Adjusting to Your New Invisalign Trays


We’ve all been there – coming back from a dental procedure that was completely new territory, and feeling that dreaded, irritating soreness beginning its ascent from our teeth, and into our jaw.

Replacing and updating your trays isn’t exactly a procedure, but can inflict some discomfort. This is due to new pressure from positioning the teeth within your mouth; in fact, 54% of Invisalign® users surveyed reported what they described as ‘mild pain’ when switching trays. Though this pain may not be ideal, there was a study found that states you aligners will induce less pain than regular braces.

All people are different, and all people find discomfort within different things – the good news is that if you fall into the percentage of the population with a low pain tolerance, there are a variety of methods to aid in bringing you relief from any discomfort, soreness or pain; even better, many of them don’t include just using ibuprofen and hoping for the best! You can speak exclusively with your Orthodontist about what will work best for you for the duration of your treatment process, but in the meantime, here are some helpful tips you can take with you, and ask your dentist about!

Use Your Aligners Frequently

This one seems obvious, especially considering that the standard Invisalign® process clearly outlines that your trays must be worn for a minimum of 22 hours per day in order to be effective. However, in addition to keeping your treatment on track, frequent usage of your trays will help your teeth to better adjust to their transformation in a shorter period of time – it may not be instant relief, and it may not feel better to leave them in if they’re irritating you, but it will pay off in a short amount of time! All you have to do is wait it out.

Switch to New Trays When Going to Sleep

This may be one of the best pieces of advice I can offer to you! Switching to new aligners is going to be a little uncomfortable – why would you want to be awake for that? The first few hours of wearing your aligners that you haven’t adjusted to yet are the most difficult to endure, so if you put yourself through them while you’re unconscious, you’ll be able to cut out the hardest part and move on to the recovery. If you’re asleep, chances are you won’t be able to feel slight amounts of pain or discomfort. Also, you are going to wear the aligner for a long and uninterrupted period of time.

Protect Your Tongue

We’ll keep this one short and sweet! The new trays have the potential to cause calluses on your tongue and cheeks, which are hard to escape if your aligners are in your mouth for a huge percentage of your day. Ask your orthodontist for some wax to place on the rougher edges of your trays to eliminate any harsh contact with your flesh. If needed, talk to your orthodontist about how you can have those rough edges taken care of.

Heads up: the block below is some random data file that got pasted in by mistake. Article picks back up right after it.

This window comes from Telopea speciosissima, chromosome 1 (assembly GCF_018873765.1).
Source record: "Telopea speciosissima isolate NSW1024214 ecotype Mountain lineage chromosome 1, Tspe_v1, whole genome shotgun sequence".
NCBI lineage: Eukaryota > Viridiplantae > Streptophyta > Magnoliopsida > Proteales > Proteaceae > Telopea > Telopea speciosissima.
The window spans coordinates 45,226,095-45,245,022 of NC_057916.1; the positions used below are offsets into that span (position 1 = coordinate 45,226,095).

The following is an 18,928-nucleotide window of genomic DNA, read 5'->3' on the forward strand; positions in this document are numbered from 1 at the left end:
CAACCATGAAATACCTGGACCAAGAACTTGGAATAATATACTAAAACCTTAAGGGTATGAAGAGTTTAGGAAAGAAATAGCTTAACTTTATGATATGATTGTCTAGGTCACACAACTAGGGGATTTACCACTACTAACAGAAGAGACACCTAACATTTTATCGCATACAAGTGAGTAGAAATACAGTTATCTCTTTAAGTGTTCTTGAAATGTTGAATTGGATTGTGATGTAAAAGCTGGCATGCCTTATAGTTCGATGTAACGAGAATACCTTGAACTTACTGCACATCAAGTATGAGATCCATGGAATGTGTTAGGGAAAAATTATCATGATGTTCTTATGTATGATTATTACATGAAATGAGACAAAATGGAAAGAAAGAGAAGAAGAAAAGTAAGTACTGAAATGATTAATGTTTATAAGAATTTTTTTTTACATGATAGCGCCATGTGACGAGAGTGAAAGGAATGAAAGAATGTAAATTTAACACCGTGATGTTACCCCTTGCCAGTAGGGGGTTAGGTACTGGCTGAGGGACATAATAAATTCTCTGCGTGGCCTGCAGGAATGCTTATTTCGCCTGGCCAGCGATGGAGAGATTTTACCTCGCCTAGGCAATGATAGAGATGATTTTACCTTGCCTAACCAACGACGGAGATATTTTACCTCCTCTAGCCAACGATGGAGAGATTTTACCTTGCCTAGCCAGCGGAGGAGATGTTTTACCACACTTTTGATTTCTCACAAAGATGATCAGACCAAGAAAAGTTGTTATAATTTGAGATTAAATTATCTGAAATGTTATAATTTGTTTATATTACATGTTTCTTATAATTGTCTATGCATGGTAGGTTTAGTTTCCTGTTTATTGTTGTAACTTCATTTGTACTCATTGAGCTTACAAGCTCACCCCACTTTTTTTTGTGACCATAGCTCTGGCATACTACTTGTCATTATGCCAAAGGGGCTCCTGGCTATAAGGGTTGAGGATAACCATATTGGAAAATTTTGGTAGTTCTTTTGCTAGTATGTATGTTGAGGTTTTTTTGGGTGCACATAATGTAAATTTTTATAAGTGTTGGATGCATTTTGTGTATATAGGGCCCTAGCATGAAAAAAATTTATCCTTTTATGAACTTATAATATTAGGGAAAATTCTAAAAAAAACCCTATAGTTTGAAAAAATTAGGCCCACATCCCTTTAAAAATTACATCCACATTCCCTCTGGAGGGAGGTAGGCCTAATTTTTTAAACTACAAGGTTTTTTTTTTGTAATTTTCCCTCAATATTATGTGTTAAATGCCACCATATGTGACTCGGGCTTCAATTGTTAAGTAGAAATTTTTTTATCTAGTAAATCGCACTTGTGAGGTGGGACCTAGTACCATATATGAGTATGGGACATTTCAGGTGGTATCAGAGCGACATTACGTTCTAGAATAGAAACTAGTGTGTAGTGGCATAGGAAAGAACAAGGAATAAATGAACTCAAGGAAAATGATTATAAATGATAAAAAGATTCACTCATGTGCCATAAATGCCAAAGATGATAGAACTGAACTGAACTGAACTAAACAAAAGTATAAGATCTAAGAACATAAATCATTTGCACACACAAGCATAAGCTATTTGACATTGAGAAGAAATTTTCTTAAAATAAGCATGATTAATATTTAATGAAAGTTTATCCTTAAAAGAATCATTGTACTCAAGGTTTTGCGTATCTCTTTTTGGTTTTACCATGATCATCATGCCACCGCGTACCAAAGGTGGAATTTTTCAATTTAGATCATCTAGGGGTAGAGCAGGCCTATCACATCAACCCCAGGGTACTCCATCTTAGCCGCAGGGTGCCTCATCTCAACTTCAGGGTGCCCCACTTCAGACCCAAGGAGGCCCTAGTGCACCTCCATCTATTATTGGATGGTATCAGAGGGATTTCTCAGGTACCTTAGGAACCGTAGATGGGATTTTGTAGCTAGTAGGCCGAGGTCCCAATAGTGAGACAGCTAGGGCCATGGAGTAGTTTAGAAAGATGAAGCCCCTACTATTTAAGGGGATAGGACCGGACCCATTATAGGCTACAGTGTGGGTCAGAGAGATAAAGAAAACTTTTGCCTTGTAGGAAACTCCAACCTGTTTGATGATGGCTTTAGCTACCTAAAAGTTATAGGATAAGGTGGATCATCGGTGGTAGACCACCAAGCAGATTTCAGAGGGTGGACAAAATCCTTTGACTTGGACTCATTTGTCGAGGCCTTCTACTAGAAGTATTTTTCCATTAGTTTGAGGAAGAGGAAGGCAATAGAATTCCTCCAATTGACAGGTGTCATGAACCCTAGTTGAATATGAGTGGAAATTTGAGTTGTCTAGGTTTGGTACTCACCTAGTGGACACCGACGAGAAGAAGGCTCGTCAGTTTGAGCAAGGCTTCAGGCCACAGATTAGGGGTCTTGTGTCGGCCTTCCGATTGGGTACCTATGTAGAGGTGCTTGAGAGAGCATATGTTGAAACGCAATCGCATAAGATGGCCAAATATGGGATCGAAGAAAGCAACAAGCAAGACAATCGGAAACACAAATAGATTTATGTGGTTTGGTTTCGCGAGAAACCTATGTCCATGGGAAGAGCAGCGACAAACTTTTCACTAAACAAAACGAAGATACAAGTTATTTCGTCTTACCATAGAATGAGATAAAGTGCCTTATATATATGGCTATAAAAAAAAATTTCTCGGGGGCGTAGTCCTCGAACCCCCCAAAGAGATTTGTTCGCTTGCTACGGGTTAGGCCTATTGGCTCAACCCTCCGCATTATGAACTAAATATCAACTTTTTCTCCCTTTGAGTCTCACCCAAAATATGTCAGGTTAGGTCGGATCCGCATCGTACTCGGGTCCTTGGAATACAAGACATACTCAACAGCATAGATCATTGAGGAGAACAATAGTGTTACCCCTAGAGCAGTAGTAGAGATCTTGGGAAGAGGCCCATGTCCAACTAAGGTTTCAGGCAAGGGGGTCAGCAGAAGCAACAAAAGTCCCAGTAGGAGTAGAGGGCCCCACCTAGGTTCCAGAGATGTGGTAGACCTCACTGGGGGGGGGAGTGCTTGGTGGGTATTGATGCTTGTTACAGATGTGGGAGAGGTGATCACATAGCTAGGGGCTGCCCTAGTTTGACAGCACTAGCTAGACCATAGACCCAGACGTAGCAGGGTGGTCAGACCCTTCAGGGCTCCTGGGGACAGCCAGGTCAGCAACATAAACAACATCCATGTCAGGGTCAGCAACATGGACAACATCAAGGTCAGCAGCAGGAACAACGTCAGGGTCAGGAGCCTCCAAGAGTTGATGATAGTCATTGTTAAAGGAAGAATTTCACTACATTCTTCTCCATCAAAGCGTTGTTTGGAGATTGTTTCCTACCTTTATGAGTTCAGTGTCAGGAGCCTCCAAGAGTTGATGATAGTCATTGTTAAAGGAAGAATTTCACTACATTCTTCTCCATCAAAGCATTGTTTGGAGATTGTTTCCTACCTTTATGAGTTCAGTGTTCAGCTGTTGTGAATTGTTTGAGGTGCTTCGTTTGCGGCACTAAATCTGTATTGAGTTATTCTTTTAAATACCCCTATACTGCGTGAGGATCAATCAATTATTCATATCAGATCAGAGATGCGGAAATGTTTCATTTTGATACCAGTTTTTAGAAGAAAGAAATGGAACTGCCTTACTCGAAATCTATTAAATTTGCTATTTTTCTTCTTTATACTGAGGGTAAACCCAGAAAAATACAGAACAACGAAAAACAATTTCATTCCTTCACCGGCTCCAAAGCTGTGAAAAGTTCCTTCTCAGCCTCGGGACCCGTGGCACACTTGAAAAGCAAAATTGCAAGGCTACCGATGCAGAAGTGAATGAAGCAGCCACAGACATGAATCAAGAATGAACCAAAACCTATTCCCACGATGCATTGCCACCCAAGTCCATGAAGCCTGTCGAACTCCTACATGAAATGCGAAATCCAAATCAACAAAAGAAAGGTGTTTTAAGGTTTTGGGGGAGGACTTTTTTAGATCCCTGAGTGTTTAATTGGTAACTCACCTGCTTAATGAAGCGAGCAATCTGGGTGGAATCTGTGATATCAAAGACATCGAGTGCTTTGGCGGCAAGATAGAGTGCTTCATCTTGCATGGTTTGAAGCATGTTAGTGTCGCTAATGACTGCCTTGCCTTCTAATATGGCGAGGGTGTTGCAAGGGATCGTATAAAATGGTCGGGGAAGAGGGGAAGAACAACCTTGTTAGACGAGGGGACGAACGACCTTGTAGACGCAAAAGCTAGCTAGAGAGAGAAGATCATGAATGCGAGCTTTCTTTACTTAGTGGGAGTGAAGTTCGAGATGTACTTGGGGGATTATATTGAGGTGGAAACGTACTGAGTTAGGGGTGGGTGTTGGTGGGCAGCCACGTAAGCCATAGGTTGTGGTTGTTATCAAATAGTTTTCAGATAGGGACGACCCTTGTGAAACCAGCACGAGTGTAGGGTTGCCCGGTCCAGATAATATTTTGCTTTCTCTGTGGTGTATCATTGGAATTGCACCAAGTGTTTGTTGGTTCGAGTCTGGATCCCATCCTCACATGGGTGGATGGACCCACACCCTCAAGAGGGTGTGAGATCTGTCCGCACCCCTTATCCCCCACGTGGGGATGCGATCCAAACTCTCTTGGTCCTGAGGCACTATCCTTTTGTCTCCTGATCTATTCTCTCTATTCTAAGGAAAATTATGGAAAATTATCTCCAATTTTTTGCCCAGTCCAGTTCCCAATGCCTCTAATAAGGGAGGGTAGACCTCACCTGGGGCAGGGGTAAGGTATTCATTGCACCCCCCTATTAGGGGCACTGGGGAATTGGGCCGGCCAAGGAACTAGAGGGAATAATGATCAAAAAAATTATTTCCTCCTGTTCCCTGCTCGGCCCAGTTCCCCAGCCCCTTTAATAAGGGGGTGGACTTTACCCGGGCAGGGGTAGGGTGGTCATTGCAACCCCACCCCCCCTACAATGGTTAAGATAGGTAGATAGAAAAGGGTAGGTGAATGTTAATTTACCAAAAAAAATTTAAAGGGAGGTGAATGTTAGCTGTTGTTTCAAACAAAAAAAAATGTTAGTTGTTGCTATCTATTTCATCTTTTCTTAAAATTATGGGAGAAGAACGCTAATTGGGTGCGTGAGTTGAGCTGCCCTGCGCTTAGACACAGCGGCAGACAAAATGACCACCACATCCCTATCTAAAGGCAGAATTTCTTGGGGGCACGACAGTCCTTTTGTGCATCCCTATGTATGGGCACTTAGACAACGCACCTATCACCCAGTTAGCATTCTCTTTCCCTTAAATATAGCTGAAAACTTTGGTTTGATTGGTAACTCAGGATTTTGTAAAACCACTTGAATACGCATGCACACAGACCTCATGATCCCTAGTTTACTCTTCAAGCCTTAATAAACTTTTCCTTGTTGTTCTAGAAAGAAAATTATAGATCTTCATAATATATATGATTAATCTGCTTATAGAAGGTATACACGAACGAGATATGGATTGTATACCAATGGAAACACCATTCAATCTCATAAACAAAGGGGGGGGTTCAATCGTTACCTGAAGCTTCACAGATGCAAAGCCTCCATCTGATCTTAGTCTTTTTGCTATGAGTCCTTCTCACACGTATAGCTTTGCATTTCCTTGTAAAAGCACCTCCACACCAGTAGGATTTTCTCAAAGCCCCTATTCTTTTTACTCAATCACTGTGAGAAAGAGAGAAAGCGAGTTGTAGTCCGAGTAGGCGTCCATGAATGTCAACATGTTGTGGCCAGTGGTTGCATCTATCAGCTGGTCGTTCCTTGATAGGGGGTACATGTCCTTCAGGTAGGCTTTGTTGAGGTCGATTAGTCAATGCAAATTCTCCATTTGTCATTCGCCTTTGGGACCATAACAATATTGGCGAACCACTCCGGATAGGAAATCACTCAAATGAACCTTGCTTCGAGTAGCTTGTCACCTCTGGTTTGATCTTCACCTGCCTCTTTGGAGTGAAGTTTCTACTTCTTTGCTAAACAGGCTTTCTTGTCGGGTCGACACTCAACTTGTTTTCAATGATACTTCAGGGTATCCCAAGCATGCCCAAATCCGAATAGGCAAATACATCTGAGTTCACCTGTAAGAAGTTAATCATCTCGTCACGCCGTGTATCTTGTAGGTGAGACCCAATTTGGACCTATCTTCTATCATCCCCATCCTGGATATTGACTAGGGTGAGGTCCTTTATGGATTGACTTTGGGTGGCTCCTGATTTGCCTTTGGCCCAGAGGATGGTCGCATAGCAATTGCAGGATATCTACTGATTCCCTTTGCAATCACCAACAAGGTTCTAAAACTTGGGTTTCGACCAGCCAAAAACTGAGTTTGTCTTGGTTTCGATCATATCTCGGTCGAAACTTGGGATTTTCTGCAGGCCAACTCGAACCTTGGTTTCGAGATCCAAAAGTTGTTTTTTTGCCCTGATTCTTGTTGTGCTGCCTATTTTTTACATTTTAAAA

It may be tempting to file the aligners down yourself, especially if they become a nuisance, but they may be crucial to the development of your teeth, and you wouldn’t want to obstruct the reconstructive process. It’s always best to leave the alterations to the professionals!

Chew Through the Pain!

No, I don’t mean you should grab the closest crispy, crunchy food and go to town – go for something soft! The last thing you’d assume you’d want to do while dealing with an annoying throbbing in your teeth or jaw is chew on something and worsen it, but I promise you, it’s effective for pain relief! Why? Chewing will increase the blood flow, which has the potential to reduce pain.

You can opt for traditional chewing gum (with your aligners removed, of course) or ask your orthodontist for other alternatives that may help to alleviate any pain as you adjust.

Utilize Painkillers Wisely, When Necessary

Most of us have our preferred painkiller when we’re experiencing any amount of discomfort, and know what dosage to take. Some people find that they can just ride out the few days/weeks of discomfort, but others need a bit of a helping hand.

If the pain is triggered by inflammation from the aligners pushing against your teeth, anti-inflammatories are most likely the preferred method to look into to accurately treat your discomfort. Advil or Ibuprofen may be your go to’s here, though always be careful to never consume on an empty stomach. Analgesics like Tylenol can also be used to control pain.

However, if the pain is caused from tensing your jaw or grinding your teeth, a muscle relaxant may be the preferred route to take. If this is the route you take, make sure to consult your orthodontist first, and avoid operating any heavy machinery or driving with these medications.